So look for fat, or suet, from animals that have been “grass-fed”, and buy suet from pigs who have been raised humanely outdoors. Remember, if the animals are not eating well and soaking up sunshine, they’re not going to have those valuable fat soluble vitamins stored in their fat. Which means you won’t get the health benefits listed above.

How To Render Lard and Tallow

How To Render Lard & Tallow

If you want to learn how to render lard & tallow, I can’t stress how easy it is.

There are three ways to do it. All of them work well. I happen to like the crock pot method the best. No open flame on the stove, and it’s nice on a hot day when you don’t want to heat up your house by running the oven. Best of all, you can set it and forget it.

How long does it take when you’re rendering lard and tallow? It depends on how big of a batch you are making. For about a pound of fat, it should take anywhere from 1-2 hours.

When you strain the fat, the liquid will be golden at first, but it will harden and the change to white (for lard) to a cream color (for tallow)

How To Render Lard and Tallow


Cast iron or enamel pan or stockpot, or crockpot
Metal strainer
Coffee filter, paper towel or cheesecloth
Wide-mouth mason jars (make sure you use wide-mouth for tallow — it’s hard to get the tallow out of narrow jars)


Grass-fed beef, lamb, bison or pork fat — also called suet, ground (I use a food processor to grind mine — you can use larger chunks of fat cut up by hand but it will take longer; sometimes the farmer will sell it to you pre-ground — for sources of grass-fed beef, bison, lamb and pork fat — where to buy fats
Optional: Water (1/2 cup per pound)

Method 1: How to Render Lard & Tallow on the Stovetop

1. Place the pan on the stove.
2. Add the ground fat.
3. Add the water (optional).
4. Set the heat on the lowest possible setting. Cover and let cook, stirring occasionally.
5. Cook until you’re left with mostly clear or golden liquid with bits of hardened stuff on top.
6. Remove from heat and strain into a mason jar through a metal strainer lined with a coffee filter, paper towel or cheesecloth.

Method 2: How to Render Lard & Tallow in the Oven

1. Preheat the oven to 200 degrees.
2. Place the fat into the pan.
3. Add the water (optional).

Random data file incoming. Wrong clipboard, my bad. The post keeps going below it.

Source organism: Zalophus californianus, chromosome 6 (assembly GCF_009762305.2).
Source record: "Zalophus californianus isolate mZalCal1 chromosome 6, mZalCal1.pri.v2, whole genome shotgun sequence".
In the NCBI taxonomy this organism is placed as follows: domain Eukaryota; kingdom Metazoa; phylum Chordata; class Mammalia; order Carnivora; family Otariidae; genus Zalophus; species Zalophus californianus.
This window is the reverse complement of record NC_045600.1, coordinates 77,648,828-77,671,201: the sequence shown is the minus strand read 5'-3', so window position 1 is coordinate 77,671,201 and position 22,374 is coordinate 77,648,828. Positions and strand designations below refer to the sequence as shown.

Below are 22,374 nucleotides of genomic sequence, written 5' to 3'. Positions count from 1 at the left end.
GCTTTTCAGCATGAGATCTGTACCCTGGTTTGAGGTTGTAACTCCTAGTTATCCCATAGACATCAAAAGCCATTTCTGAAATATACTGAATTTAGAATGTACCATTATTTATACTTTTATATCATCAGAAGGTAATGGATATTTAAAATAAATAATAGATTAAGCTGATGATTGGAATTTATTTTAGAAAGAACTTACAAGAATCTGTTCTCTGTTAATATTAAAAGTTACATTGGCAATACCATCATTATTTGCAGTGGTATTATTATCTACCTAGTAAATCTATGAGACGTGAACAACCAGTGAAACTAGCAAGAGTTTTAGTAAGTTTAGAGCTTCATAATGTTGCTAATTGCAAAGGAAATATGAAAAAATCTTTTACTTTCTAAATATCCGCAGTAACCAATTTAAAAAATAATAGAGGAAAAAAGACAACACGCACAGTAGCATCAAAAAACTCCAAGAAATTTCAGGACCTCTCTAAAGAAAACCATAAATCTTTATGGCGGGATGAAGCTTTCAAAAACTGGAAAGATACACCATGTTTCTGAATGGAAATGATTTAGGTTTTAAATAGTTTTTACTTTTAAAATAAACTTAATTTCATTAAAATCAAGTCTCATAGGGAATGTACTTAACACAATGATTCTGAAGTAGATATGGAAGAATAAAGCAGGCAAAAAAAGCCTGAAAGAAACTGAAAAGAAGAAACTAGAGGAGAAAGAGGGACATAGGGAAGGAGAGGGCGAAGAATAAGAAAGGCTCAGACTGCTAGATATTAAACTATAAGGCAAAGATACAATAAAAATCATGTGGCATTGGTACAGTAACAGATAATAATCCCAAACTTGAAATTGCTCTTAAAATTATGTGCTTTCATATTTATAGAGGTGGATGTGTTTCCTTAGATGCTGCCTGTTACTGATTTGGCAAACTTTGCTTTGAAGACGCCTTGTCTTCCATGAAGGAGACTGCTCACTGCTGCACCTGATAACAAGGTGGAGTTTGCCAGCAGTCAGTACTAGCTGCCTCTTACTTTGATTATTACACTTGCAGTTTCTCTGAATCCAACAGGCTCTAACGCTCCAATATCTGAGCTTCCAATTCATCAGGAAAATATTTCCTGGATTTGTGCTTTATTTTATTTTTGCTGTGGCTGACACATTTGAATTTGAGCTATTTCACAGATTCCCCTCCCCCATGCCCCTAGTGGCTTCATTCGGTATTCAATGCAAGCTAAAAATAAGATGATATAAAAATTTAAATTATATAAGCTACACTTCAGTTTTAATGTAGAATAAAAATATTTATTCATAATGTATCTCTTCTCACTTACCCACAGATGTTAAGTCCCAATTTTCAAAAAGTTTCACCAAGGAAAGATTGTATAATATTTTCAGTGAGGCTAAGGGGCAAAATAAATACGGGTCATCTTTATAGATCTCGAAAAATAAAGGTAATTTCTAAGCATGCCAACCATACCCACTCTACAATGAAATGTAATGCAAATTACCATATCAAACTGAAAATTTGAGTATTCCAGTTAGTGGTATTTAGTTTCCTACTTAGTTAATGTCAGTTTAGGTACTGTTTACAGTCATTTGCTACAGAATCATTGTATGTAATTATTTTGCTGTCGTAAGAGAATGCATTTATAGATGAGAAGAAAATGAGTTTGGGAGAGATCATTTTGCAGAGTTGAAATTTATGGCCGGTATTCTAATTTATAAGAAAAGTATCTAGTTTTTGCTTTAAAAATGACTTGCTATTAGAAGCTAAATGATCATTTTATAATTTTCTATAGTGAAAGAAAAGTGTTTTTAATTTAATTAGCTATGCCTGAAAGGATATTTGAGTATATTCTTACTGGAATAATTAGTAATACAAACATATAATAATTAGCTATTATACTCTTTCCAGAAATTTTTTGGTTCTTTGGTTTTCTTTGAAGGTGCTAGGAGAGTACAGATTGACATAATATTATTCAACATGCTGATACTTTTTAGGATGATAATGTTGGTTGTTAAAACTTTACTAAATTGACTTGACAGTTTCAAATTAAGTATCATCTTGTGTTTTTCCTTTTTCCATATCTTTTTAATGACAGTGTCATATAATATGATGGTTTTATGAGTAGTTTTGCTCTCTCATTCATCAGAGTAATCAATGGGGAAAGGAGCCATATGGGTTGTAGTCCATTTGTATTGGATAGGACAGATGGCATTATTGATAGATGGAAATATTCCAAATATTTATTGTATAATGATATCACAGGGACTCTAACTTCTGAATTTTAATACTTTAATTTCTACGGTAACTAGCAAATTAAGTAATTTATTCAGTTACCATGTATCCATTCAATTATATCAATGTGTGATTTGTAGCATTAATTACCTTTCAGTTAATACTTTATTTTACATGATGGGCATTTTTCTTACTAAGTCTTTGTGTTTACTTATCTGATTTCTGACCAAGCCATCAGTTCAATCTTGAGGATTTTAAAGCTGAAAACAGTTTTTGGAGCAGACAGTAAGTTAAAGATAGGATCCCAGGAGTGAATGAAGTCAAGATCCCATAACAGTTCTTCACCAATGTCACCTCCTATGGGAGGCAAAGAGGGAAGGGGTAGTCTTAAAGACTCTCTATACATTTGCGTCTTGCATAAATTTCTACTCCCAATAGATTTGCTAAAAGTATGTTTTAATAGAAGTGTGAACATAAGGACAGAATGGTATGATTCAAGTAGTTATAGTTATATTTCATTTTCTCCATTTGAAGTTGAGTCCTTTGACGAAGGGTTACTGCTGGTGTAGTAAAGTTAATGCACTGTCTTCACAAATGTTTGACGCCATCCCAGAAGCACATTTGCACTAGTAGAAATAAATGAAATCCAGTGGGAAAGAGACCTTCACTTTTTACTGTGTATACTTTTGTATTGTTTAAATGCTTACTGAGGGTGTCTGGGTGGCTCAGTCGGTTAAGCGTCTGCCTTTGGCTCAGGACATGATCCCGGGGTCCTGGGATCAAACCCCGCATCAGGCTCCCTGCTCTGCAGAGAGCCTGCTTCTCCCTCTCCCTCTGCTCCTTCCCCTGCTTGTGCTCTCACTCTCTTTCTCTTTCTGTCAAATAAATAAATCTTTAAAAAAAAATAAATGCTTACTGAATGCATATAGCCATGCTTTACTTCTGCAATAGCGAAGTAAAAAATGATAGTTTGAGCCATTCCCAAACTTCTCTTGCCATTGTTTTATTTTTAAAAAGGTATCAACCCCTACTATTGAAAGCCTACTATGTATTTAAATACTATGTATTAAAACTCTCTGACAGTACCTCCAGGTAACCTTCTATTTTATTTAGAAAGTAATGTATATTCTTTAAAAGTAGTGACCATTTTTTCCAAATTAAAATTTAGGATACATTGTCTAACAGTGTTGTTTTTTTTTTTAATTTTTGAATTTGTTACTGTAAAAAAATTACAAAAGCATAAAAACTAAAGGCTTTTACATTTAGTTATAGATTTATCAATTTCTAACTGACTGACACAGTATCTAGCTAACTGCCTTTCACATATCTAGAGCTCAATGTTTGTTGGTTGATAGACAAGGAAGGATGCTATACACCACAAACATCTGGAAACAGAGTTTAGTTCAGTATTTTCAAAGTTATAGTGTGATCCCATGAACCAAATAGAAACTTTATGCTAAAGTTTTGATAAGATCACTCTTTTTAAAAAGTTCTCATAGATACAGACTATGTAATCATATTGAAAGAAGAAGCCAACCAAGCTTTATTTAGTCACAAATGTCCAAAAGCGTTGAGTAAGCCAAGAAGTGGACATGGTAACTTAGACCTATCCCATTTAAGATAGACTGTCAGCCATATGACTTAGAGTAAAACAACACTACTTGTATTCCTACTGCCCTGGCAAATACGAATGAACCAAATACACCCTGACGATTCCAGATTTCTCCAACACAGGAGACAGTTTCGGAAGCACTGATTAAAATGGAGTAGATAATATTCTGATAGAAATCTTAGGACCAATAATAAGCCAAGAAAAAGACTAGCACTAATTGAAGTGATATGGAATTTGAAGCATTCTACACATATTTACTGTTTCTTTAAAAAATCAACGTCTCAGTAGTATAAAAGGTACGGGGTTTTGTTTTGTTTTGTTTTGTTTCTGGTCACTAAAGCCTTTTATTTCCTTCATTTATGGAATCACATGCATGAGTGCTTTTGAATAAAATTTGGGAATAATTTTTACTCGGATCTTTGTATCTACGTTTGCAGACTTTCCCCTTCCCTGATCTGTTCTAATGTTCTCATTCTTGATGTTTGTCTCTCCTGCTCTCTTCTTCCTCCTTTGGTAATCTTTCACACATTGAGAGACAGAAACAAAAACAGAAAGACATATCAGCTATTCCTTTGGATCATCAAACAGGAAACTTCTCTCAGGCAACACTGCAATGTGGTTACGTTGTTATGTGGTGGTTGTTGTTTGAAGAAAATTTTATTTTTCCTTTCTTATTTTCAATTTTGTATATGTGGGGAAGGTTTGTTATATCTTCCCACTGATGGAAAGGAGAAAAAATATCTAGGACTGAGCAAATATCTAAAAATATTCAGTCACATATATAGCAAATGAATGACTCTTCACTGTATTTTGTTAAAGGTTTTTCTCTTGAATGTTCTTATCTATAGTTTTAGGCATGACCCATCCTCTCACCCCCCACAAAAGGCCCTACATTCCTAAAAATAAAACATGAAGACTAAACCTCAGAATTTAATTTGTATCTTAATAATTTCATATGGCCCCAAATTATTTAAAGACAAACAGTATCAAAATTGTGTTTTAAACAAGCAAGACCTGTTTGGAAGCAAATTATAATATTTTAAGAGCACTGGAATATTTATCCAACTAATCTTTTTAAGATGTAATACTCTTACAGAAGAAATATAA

4. Cook until you’re left with mostly clear or golden liquid with bits of hardened stuff on top.
5. Remove from heat and strain into a mason jar through a metal strainer lined with a coffee filter, paper towel or cheesecloth.

Method 3: How to Render Lard & Tallow in the Crockpot

1. Place the fat into the crockpot.
2. Add the water (optional).
3. Set the crock pot on low heat.
4. Cook until you’re left with mostly clear or golden liquid with bits of hardened stuff on top.
5. Remove from heat and strain into a mason jar through a metal strainer lined with a coffee filter, paper towel or cheesecloth.

This post is a part of Fight Back Fridays at Food Renegade. and

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{ 140 comments… read them below or add one }

Michelle March 1, 2014 at 4:52 AM

Just an FYI…the links to “The Oiling of America” are no longer good links. They take you to the correct website, but apparently they moved the article. Here’s the current link:


become debt free June 9, 2014 at 4:14 PM

What’s up to all, how is the whole thing, I think every one is getting more from this website, and your views are pleasant in favor of new viewers.


Noel January 29, 2015 at 8:22 AM

I read your article on how to render lard, but I have two question about it:
How long will the cracklings last in the refrigerator?
How long will the cracklings last in the freezer?


chuck January 30, 2015 at 5:47 AM

Why is water an option when rendering lard? I can see the point for stove top but crockpot and oven are temperature controlled. Could you please elaborate on the purpose of adding water?